Change the Key to Success for Operators, says PRTM

Between 2003 and 2009, the leader board of the world's 30 largest mobile operators changed dramatically, according to a report published by global management consulting firm PRTM. The report, titled The Future of Mobile Telecommunications – New Operating Strategies for a New World, identifies 19 new mobile leaders, measured either by number of subscribers or revenue. A common thread among these leaders is the continuous adaptation of their operating models to address new market conditions – crucial within a mobile industry where the game can change rapidly and where new players can quickly overtake yesterday's leaders.
PRTM's analysis reveals that the highest ranking mobile players during the past five years have revamped their operating models in ways that have led to profitable growth, support from shareholders to make acquisitions, and overseas expansion. Telefnica and Telenor are prime examples of companies that have successfully ridden the boom of mobile usage in developing countries through strategic changes to their operating models, the report notes. This same trend is evident in the emergence of large multinational operators from Russia, the Middle East, Africa and Latin America. The trend is also reflected in US market consolidation, as well as the growing importance of the leading Chinese and Indian operators. Those who have not adapted their operational models, including some major European operators, have experienced relative decline.
Ameet Shah, Director of PRTM's telecommunications practice in Europe, the Middle East, Africa and India, and lead author of the report, predicts that the mobile industry is on the verge of another dramatic transition that will tip the balance for global mobile operators once again.
We are about to make the shift to a world of mass market usage of the mobile Internet, ushering in the mobile lifestyle.' But this world is not tenable with the operating models and business paradigms of today,” says Shah. “The race is on to reinvent the mobile operator so that it can serve the new world, and the blueprint is coming into focus. The development of networks that can carry 10-100 times today's volumes, without a significant increase in operating costs, will require major capital investment, driving massive consolidation that will leave only two or three networks per country.”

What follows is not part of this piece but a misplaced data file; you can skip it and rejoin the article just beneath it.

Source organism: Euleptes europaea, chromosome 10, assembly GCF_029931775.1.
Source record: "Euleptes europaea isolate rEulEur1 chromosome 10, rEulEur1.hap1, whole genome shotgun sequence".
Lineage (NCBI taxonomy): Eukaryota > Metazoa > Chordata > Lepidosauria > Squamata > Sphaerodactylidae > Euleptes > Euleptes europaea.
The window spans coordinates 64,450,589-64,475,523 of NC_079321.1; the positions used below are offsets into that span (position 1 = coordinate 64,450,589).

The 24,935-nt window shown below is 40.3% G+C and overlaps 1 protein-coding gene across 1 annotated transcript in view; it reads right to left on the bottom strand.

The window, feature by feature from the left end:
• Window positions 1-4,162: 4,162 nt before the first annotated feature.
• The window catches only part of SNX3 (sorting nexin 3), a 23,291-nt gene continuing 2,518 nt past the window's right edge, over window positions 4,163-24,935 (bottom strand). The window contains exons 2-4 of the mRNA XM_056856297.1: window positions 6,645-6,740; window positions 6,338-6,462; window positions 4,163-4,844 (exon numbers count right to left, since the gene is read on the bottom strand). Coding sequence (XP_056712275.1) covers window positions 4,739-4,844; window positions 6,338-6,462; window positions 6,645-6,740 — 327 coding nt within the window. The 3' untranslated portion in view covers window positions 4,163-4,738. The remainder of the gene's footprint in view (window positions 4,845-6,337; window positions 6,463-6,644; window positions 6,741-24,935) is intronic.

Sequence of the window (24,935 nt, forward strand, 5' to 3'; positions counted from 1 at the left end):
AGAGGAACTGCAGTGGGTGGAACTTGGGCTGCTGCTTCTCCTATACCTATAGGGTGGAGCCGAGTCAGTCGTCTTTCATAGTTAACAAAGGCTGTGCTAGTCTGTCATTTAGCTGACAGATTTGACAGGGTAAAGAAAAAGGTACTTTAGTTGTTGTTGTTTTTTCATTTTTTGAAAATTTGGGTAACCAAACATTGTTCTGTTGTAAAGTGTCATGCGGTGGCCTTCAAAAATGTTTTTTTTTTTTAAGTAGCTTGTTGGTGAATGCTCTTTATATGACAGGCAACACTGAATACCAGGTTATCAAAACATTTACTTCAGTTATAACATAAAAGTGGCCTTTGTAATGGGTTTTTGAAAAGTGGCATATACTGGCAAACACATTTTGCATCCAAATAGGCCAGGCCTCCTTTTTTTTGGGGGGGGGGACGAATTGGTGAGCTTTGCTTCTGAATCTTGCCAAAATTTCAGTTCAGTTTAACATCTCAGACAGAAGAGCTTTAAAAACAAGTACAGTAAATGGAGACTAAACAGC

Shah also believes that mobile operators must enter into a fundamentally different relationship with their customers to eliminate endless acquisition and churn, while simultaneously simplifying excessively complex and opaque tariff plans. The report argues that operators that create the right operating models will increase performance and win investor backing in the international M&A game that is rationalizing many individual operators into global groups. Consolidation during the next five years will mean an operator may need 300 million subscribers, or $50 billion in revenue, to be among the global top 10 in 2014.

Top 10 Operators by Revenues 2008 ($bn, controlled operation only, 2003 ranking in brackets)

1. (6) China Mobile – 60.16
2. (1) Vodafone Group 59.6
3. (-) Telefnica 51.56
4. (3) T-Mobile/Deutsche Telekom 50.16
5. (8) AT&T Mobility 49.34
6. (4) Verizon Wireless 49.33
7. (5) Orange/France Telecom 41.55
8. (2) NTT DoCoMo 37.38
9. (-) Sprint Nextel 30.43
10. (7) KDDI – 30.08